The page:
Reference numerals 12 and 13 denote offset circuits constituted by offset amount generators 12a and 13a and gate circuits 12b and 13b, respectively; 14, a steering angle operation circuit constituted by an accumulating circuit 14a, an adder 14b, and an absolute value formation circuit 14c; and 15, a pattern memory in which a correction value as shown in FIG. 4 for correcting the vehicle speed responsive index value read out from the pattern memories 7a to 7e of FIG. 1B is written. This correction value is determined by an instantaneous vehicle speed and a steering angle and is written using the steering angle as a variable and the instantaneous vehicle speed as a parameter. In FIG. 4, a curve a shows a correction characteristic at the highest speed; b to d, those at intermediate speed; and e, that at the lowest speed. Reference numeral 16 denotes a driver; and 17, a clock signal generator. The driver 16 determines output current to drive control valve CV based on the vehicle speed signal outputted from selector 8 and the data read out from the pattern memory 15.
Reference numeral 20 denotes a road surface condition correcting section which is a characteristic feature of the present invention and is constituted by a pressure sensor 20a, an A/D converter 20b, a correction value generator 20d, and a multiplier 20e. The pressure sensor 20a detects a pump pressure of power steering corresponding to a road surface resistance. That is, when the road resistance is high, the pressure is increased and therefore the pressure sensor 20a outputs a high voltage. When the road resistance is low as on a snow-covered road, an increase in pressure is small and therefore the sensor 20a outputs a low voltage. As shown in FIG. 5, the correction value generator 20d is constituted by a memory 20d1 in which a pressure generated by the pressure sensor 20a when a vehicle is running on a reference road such as an asphalt road is stored as a signal using the vehicle speed as a parameter, and a divider 20d2. The correction value generator 20d reads out a reference pressure in accordance with supplied vehicle speed and steering signals, divides a road surface signal by the reference pressure, and generates a signal for correcting a vehicle speed responsive index value in accordance with the division result.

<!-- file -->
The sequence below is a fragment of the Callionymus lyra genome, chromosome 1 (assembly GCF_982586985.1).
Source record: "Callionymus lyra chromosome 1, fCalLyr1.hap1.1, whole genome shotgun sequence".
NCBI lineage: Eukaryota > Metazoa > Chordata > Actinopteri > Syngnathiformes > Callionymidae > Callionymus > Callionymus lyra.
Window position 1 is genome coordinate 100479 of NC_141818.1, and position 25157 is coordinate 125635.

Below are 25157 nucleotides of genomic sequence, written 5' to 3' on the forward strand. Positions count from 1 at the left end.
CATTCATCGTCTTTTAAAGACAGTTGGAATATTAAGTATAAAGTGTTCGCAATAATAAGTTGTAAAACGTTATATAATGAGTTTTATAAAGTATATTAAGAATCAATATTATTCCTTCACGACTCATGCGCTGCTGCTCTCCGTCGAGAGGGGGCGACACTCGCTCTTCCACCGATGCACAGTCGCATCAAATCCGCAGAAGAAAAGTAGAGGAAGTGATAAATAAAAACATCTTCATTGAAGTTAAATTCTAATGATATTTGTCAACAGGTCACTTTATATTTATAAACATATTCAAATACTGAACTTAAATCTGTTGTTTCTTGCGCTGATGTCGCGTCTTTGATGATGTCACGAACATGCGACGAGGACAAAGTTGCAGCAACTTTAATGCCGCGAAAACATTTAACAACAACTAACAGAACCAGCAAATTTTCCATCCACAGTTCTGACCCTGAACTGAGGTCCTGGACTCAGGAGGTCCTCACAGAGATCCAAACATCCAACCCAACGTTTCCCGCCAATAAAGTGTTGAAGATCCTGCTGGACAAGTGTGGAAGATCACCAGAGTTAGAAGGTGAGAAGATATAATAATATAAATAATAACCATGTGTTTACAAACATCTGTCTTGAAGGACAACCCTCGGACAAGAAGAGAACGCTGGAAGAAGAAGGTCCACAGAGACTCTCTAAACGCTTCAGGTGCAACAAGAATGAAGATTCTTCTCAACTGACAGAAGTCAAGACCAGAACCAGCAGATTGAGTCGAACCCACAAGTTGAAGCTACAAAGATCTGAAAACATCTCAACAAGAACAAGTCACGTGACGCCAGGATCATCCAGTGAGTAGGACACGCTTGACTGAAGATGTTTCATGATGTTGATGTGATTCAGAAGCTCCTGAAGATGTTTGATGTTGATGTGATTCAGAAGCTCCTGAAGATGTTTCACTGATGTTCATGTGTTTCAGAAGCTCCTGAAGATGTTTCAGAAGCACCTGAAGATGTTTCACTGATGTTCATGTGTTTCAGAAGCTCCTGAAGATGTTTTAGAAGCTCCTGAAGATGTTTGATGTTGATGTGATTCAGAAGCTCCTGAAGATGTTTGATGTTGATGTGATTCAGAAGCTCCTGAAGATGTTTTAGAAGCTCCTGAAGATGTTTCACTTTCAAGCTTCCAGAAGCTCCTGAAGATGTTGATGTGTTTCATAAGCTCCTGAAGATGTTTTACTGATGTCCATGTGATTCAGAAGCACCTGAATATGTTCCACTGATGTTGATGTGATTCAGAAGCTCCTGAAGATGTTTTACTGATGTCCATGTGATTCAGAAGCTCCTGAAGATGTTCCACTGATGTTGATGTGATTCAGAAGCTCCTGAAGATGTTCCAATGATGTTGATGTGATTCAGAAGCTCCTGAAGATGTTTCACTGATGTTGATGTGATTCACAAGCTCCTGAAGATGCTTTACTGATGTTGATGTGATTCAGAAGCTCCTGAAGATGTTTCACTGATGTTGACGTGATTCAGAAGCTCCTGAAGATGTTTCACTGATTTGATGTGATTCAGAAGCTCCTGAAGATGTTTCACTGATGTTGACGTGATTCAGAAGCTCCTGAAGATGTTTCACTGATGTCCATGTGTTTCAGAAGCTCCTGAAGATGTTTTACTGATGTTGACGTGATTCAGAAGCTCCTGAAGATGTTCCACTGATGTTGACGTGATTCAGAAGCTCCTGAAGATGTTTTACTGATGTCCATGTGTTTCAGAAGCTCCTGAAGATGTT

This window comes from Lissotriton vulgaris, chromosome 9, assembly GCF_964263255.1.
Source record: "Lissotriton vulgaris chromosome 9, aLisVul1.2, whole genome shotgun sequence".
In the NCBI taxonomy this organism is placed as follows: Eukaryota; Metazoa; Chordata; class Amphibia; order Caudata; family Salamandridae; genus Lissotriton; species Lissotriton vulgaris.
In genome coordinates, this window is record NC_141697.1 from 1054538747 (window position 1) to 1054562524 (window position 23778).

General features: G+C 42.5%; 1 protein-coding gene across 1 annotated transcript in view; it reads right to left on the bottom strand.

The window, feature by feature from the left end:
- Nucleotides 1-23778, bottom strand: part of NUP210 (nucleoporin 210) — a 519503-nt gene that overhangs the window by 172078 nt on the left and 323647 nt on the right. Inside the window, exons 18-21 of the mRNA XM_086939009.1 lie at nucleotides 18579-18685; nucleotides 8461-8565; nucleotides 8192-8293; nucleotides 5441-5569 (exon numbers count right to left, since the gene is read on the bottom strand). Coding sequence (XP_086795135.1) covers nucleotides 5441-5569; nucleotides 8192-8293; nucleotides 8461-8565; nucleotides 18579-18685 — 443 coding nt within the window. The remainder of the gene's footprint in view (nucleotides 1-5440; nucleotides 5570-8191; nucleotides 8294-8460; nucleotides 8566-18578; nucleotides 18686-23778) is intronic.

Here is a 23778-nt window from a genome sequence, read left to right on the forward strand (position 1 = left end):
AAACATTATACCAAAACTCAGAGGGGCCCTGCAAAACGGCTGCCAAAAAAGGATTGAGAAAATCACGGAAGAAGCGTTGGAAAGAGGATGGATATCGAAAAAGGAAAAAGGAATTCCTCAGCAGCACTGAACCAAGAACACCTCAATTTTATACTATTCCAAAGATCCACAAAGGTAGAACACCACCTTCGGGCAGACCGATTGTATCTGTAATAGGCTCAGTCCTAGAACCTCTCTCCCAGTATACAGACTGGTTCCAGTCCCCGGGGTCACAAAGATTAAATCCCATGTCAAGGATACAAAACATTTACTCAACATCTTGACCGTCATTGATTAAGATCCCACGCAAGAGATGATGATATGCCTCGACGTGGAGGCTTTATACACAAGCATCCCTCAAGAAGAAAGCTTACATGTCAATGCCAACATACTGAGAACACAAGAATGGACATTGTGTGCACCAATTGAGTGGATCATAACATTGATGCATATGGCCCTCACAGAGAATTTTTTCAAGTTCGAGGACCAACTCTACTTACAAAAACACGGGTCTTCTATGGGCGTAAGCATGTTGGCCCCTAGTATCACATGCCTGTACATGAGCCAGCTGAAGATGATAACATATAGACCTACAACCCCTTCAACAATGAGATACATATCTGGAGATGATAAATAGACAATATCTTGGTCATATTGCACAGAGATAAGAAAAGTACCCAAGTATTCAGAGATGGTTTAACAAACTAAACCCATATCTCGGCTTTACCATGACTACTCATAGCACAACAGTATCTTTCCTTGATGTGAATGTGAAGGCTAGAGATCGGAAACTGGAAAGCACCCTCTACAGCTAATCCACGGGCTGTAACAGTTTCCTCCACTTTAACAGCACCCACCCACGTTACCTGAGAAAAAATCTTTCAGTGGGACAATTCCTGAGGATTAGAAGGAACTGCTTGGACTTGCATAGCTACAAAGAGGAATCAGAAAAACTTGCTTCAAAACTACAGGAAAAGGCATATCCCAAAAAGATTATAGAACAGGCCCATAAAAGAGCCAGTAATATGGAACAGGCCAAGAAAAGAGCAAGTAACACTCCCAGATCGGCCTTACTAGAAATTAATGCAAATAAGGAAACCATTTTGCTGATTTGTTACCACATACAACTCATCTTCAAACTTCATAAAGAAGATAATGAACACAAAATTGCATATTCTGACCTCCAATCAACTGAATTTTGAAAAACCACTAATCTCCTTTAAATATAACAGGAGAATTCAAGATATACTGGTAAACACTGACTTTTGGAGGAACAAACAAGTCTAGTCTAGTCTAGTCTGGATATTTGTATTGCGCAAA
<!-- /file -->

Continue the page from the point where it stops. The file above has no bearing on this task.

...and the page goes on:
Although operations of the apparatus having the above arrangement except for the road surface condition correcting section 20 are described in detail in Japanese Patent Laid-Open No. 61-155059, they will be briefly described below.